The NFL knows that football fans are starting to itch. No games have been played since the week of Valentine’s Day. Scott Hanson is sending out his weekly summer countdown of how many Sundays remain until the RedZone returns to our lives — nine weeks. Still, that first Sunday is after Labor Day. With the people craving to watch enormous human beings collide, the NFL Twitter account posted the entire Atlanta Falcons vs. New England Patriots Super Bowl.
One of the most legendary choke jobs in world history, and it was viewable to all with an account on Elon Musk’s threads. A seemingly harmless social media drop the night of the MLB All-Star Game ended up being taken down long before the ninth inning.
Falcons fans were not thrilled about their franchise’s greatest shame — no easy list to top — being shown in its totality on a platform where it can again go viral. All of the glorious memes from that night in 2017 were given new life on a night in which the Falcons were on no one’s mind except for those waiting for the first episode of that Netflix NFL quarterback documentary.
Matt Ryan, Kyle Shanahan, Keanu Neal, Robert Alford, and Ricardo Allen were minding their own business. A random memory of moments when people made an ass of themselves can ruin an entire day. Those men had what is probably their lowest professional moment tweeted, retweeted, and the Falcons’ rival New Orleans Saints taking shots.
Tweeting out the entire game was a bit insensitive from the NFL Twitter handle, but ideas that go massively viral can get social media professionals promotions. Videos that are nearly two hours long normally don’t get that kind of engagement, but that Super Bowl was an indelible pop culture moment.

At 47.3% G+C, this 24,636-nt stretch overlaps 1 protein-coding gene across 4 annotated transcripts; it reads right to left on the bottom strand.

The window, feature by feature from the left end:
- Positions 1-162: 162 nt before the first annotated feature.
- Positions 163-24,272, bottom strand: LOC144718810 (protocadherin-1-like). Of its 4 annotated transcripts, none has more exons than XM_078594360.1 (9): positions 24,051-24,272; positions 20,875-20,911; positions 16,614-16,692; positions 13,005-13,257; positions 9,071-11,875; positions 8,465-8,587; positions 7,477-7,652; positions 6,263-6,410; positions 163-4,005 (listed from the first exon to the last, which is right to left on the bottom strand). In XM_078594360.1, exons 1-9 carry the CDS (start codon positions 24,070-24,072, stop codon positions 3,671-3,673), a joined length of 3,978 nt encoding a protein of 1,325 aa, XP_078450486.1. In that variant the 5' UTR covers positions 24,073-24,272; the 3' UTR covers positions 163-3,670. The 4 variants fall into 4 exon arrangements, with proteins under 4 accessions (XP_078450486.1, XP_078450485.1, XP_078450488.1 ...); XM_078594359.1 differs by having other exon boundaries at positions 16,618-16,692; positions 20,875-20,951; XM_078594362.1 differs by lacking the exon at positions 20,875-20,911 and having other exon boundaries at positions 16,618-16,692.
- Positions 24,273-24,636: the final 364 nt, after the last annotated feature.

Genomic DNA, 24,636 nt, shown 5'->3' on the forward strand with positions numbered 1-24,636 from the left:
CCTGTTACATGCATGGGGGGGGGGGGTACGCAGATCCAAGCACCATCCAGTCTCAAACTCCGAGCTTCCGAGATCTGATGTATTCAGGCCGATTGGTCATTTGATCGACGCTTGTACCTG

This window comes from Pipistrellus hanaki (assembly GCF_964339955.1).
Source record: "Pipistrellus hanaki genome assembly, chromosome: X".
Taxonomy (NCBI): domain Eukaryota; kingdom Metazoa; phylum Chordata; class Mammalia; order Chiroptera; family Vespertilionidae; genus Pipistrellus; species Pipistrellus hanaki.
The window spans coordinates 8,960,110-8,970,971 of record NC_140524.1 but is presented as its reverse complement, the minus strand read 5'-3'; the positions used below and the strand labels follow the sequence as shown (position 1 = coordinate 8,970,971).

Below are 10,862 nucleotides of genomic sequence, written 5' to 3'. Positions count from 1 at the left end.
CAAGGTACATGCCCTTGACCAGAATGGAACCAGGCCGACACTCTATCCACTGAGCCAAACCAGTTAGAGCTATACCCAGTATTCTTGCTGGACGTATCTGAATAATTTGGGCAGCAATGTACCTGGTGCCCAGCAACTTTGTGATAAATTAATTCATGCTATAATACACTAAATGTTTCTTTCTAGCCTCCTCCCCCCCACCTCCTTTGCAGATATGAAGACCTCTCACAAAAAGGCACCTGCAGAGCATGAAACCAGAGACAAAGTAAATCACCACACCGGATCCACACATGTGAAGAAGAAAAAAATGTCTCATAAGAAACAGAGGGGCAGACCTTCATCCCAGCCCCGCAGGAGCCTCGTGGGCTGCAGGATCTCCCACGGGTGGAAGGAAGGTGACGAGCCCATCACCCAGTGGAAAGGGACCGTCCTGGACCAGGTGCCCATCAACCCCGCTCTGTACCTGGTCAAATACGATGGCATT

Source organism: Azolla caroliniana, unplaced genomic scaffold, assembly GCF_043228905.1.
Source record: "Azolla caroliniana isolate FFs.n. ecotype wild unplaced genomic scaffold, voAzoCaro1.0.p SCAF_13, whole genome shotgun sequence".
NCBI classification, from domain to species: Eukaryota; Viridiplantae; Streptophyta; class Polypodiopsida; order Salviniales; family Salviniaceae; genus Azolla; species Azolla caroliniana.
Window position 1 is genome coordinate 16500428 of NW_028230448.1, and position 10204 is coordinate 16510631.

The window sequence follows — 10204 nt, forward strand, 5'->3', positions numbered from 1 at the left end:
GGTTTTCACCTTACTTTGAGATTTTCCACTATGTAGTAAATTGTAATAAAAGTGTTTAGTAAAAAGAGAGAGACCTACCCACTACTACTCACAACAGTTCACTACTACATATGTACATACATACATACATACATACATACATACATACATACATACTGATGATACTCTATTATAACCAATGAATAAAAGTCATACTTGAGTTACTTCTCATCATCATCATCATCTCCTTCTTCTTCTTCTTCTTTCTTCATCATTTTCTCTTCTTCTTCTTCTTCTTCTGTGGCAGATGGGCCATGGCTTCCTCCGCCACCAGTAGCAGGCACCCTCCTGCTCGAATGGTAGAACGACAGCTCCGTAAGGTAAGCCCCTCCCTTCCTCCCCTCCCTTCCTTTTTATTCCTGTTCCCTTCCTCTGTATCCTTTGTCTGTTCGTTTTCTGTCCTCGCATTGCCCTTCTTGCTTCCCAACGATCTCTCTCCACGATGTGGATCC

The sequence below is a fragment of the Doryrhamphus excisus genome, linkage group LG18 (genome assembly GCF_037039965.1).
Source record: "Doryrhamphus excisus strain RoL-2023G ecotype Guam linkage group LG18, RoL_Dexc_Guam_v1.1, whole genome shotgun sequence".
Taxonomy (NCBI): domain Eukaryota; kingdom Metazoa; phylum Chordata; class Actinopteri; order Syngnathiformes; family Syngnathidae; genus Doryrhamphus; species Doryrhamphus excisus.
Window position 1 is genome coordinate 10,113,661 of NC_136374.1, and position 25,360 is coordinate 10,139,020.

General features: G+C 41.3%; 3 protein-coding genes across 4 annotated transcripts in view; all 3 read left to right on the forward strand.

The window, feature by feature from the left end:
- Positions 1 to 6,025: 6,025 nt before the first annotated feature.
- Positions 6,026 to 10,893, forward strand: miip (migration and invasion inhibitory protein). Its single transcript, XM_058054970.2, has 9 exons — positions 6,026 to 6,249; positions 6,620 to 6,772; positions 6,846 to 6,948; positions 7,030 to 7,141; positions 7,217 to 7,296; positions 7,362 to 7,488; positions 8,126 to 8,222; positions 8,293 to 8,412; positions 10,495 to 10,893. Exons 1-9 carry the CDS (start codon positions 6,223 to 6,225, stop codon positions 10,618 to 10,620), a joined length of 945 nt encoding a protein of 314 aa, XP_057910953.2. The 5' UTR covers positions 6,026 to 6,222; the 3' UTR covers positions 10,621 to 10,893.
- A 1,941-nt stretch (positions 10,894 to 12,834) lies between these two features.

Tom Brady tossed a pick-six in the first half, and it appeared that the dynasty was going to go all from grace like the Bad Boy Detroit Pistons. Then Shanahan — the designer of one of the greatest running schemes of all time — forgot where the handoffs were in his playbook. That night was a slow, methodical, and tortuous fall from grace for the Falcons and their fans. Falconing was already a verb, but that night made it worthy of a place in Webster’s.
The entire game is on YouTube for Patriots fans, Saints fans, or anyone else with a desire to use a view of that Super Bowl as a nicotine patch to tide them over until the Kansas City Chiefs unveil their new championship banner against the Detroit Lions on Sept. 7.
It would have been nice to send some jokes the Falcons’ way in the morning, but the NFL went soft and had to remove the post. A legitimately creative social media idea that would have allowed the NFL to do what it does best, suck the steam out of other sports’ big events.
But as usual, the NFL cannot help but revert to the no fun league. A great post was cut down long before Craig Kimbrel salted away the first National League All-Star win since 2012.